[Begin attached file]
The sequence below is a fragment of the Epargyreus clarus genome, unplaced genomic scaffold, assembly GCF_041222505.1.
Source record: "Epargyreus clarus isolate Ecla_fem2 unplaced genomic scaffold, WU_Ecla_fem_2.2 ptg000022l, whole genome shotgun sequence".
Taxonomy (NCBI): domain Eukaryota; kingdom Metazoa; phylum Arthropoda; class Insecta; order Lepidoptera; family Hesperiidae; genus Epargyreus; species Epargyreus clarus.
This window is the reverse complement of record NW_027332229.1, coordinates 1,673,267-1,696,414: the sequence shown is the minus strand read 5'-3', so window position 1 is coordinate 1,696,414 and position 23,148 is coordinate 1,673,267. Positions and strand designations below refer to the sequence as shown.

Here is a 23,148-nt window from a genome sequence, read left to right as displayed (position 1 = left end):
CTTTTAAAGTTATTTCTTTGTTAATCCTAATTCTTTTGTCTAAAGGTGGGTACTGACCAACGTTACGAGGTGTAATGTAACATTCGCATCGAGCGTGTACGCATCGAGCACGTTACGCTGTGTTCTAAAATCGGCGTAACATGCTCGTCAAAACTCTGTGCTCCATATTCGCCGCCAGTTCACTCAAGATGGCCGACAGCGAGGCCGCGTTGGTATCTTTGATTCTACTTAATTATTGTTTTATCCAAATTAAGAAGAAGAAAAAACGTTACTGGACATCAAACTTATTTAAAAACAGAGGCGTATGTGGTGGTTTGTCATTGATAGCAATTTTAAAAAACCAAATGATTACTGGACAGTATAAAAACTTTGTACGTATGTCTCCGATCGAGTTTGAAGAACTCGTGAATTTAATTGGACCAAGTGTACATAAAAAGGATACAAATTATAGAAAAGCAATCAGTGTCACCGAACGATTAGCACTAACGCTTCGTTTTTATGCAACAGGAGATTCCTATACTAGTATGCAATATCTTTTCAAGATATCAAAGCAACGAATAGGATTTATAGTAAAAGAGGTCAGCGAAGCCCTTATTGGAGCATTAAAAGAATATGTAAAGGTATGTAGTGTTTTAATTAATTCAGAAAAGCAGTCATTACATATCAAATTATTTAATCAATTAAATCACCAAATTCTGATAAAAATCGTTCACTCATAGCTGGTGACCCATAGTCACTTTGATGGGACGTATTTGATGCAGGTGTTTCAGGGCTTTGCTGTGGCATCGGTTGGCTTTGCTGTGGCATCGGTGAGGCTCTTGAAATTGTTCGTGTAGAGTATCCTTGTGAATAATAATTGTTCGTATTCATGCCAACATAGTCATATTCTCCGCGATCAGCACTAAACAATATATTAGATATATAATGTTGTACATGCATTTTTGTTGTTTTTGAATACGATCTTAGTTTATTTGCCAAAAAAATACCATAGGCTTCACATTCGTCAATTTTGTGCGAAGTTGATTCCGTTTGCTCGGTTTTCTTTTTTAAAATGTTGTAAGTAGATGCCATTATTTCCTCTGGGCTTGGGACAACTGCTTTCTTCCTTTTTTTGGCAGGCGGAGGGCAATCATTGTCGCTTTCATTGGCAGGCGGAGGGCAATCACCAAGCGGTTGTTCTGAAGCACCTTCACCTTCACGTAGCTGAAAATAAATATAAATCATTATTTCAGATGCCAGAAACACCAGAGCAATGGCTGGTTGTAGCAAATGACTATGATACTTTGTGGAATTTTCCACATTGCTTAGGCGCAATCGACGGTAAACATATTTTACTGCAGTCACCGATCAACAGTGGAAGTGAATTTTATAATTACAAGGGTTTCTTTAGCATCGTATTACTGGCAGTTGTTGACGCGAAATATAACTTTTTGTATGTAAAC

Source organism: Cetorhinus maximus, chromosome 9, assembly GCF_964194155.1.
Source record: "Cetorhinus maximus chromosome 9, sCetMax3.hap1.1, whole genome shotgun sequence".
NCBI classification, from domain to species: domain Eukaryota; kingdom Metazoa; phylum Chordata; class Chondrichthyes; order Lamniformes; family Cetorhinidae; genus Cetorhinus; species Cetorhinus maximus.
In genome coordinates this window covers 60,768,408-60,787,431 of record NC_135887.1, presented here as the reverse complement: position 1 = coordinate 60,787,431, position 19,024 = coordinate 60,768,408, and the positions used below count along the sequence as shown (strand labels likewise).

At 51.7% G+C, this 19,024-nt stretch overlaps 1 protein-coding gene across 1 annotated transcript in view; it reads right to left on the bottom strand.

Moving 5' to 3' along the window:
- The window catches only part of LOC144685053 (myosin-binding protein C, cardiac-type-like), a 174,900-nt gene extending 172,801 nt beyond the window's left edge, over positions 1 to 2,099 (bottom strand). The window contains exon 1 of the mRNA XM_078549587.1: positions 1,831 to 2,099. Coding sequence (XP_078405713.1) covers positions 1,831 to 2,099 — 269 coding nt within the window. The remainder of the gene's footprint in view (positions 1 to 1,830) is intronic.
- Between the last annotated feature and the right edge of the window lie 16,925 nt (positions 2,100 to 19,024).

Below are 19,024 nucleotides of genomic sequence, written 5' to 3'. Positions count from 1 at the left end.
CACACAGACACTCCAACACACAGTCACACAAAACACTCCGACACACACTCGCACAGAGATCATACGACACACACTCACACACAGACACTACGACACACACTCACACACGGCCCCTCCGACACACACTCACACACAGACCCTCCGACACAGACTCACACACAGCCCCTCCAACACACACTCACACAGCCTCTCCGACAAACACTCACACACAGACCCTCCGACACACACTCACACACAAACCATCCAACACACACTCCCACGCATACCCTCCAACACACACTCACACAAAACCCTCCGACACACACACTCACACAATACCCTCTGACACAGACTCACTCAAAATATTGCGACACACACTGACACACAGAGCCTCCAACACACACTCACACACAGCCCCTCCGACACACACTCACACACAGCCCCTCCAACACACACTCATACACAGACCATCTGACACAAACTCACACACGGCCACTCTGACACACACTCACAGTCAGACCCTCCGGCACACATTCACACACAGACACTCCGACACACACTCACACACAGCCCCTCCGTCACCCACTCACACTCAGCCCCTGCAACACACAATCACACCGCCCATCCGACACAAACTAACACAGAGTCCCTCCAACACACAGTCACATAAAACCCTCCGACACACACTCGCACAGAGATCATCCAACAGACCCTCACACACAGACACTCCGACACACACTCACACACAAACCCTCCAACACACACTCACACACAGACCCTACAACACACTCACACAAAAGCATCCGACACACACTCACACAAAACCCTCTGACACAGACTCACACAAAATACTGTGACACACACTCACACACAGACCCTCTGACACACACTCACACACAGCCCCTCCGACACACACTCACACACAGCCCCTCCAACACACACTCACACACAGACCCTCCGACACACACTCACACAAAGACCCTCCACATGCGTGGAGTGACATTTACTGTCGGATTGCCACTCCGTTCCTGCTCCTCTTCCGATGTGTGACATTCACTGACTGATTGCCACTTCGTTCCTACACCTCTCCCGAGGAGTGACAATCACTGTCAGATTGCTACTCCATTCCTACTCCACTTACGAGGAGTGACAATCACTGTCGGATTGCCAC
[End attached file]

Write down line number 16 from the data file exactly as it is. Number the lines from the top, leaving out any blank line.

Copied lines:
CACACAGACACTCCAACACACAGTCACACAAAACACTCCGACACACACTCGCACAGAGATCATACGACACACACTCACACACAGACACTACGACACACACTCACACACGGCCCCTCCGACACACACTCACACACAGACCCTCCGACACAGACTCACACACAGCCCCTCCAACACACACTCACACAGCCTCTCCGACAAACACTCACACACAGACCCTCCGACACACACTCACACACAAACCATCCAACACACACTCCCACGCATACCCTCCAACACACACTCACACAAAACCCTCCGACACACACACTCACACAATACCCTCTGACACAGACTCACTCAAAATATTGCGACACACACTGACACACAGAGCCTCCAACACACACTCACACACAGCCCCTCCGACACACACTCACACACAGCCCCTCCAACACACACTCATACACAGACCATCTGACACAAACTCACACACGGCCACTCTGACACACACTCACAGTCAGACCCTCCGGCACACATTCACACACAGACACTCCGACACACACTCACACACAGCCCCTCCGTCACCCACTCACACTCAGCCCCTGCAACACACAATCACACCGCCCATCCGACACAAACTAACACAGAGTCCCTCCAACACACAGTCACATAAAACCCTCCGACACACACTCGCACAGAGATCATCCAACAGACCCTCACACACAGACACTCCGACACACACTCACACACAAACCCTCCAACACACACTCACACACAGACCCTACAACACACTCACACAAAAGCATCCGACACACACTCACACAAAACCCTCTGACACAGACTCACACAAAATACTGTGACACACACTCACACACAGACCCTCTGACACACACTCACACACAGCCCCTCCGACACACACTCACACACAGCCCCTCCAACACACACTCACACACAGACCCTCCGACACACACTCACACAAAGACCCTCCACATGCGTGGAGTGACATTTACTGTCGGATTGCCACTCCGTTCCTGCTCCTCTTCCGATGTGTGACATTCACTGACTGATTGCCACTTCGTTCCTACACCTCTCCCGAGGAGTGACAATCACTGTCAGATTGCTACTCCATTCCTACTCCACTTACGAGGAGTGACAATCACTGTCGGATTGCCAC